Cholera is most common in areas that have poor sanitation, with faulty sewage systems or contaminated drinking water. Asia, Africa, and Latin America have been affected for several decades. Cholera can be prevented by using proper sanitation and sewage treatment. Boiling, filtering, or chlorinating water can help to prevent the spread of cholera. Treatment is mainly oral rehydration with simple electrolyte solutions. There is no vaccine for cholera that is approved in the United States. Following food and water precautions is the first line of defense (see "What is safe to eat and drink while traveling?").

Cholera is very rare in recreational travelers, but travelers providing humanitarian aid to underdeveloped areas, or areas were sanitation and water supply is disrupted by disaster, should be aware of the risk of cholera. Basic knowledge of hand hygiene, infection control measures, and correct sanitation procedures can avoid inadvertent spread of infections and keep aid workers healthy and able to help.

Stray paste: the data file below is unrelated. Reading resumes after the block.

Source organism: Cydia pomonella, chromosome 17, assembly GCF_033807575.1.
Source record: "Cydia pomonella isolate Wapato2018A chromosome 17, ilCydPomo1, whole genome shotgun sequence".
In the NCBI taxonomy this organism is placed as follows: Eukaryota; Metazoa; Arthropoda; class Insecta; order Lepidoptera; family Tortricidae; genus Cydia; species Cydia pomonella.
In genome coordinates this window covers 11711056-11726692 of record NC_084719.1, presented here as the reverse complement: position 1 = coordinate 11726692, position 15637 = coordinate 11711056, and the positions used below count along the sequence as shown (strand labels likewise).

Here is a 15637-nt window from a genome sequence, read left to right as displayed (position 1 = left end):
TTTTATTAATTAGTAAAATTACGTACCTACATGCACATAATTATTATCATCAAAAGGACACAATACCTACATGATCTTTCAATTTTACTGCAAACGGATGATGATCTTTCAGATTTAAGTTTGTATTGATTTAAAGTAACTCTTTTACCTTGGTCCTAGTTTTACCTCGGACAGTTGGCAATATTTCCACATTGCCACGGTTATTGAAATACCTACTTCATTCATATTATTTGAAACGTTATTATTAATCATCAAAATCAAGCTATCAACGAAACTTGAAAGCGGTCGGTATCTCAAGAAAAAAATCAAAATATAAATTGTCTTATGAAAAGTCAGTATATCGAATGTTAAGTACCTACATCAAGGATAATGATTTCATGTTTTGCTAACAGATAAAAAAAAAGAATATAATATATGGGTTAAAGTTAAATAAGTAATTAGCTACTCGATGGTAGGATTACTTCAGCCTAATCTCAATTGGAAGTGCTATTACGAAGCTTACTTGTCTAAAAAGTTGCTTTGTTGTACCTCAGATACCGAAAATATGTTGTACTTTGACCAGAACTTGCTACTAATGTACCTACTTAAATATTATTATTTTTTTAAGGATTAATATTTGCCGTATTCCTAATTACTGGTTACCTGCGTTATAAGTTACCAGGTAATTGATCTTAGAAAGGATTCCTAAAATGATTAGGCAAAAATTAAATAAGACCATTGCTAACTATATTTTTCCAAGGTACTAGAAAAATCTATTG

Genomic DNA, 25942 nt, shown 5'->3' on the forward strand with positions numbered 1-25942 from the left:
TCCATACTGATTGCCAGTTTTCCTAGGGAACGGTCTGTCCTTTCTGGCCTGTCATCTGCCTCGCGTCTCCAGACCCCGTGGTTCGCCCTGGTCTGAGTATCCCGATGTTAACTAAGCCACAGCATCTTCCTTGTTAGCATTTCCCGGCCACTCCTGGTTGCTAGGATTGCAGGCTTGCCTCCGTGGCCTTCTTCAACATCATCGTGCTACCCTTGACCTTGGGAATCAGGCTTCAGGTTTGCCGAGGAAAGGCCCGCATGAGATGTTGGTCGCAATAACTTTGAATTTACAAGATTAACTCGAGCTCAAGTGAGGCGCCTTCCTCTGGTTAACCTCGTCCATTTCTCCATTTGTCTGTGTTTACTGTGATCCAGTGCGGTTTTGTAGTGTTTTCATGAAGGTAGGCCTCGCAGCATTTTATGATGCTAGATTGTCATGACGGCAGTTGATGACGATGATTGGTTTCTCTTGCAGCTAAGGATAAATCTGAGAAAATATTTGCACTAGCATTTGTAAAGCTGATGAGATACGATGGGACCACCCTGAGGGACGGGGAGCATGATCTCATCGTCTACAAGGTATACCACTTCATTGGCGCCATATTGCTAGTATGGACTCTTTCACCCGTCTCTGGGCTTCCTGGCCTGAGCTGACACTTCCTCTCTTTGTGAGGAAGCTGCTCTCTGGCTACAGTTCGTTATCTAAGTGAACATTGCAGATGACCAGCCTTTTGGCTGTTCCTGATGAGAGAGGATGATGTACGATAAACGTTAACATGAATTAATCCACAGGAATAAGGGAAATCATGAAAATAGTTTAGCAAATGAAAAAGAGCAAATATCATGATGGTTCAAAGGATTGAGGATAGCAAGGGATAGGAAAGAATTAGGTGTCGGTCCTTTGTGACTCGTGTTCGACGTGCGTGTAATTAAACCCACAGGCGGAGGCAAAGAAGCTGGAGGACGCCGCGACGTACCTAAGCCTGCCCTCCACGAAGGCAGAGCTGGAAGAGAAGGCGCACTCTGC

What about diseases for which there is no vaccine or preventive medication?

There are several diseases of concern for travelers for which there is no vaccine or medicine to prevent infection. Among these are some viral infections, sexually transmitted diseases, and parasitic infections.

Many viral infections can be spread by biting insects such as ticks or mosquitoes. These include serious infections like hemorrhagic fevers, viral infections that cause high fever, and bleeding. While epidemics have been rare, Ebola virus has spread in an unprecedented way in recent years, in certain areas of Africa and beyond. Ebola has been associated with eating wild-caught bats, monkeys, and other animals. Most travelers do not encounter these types of viral hemorrhagic fevers.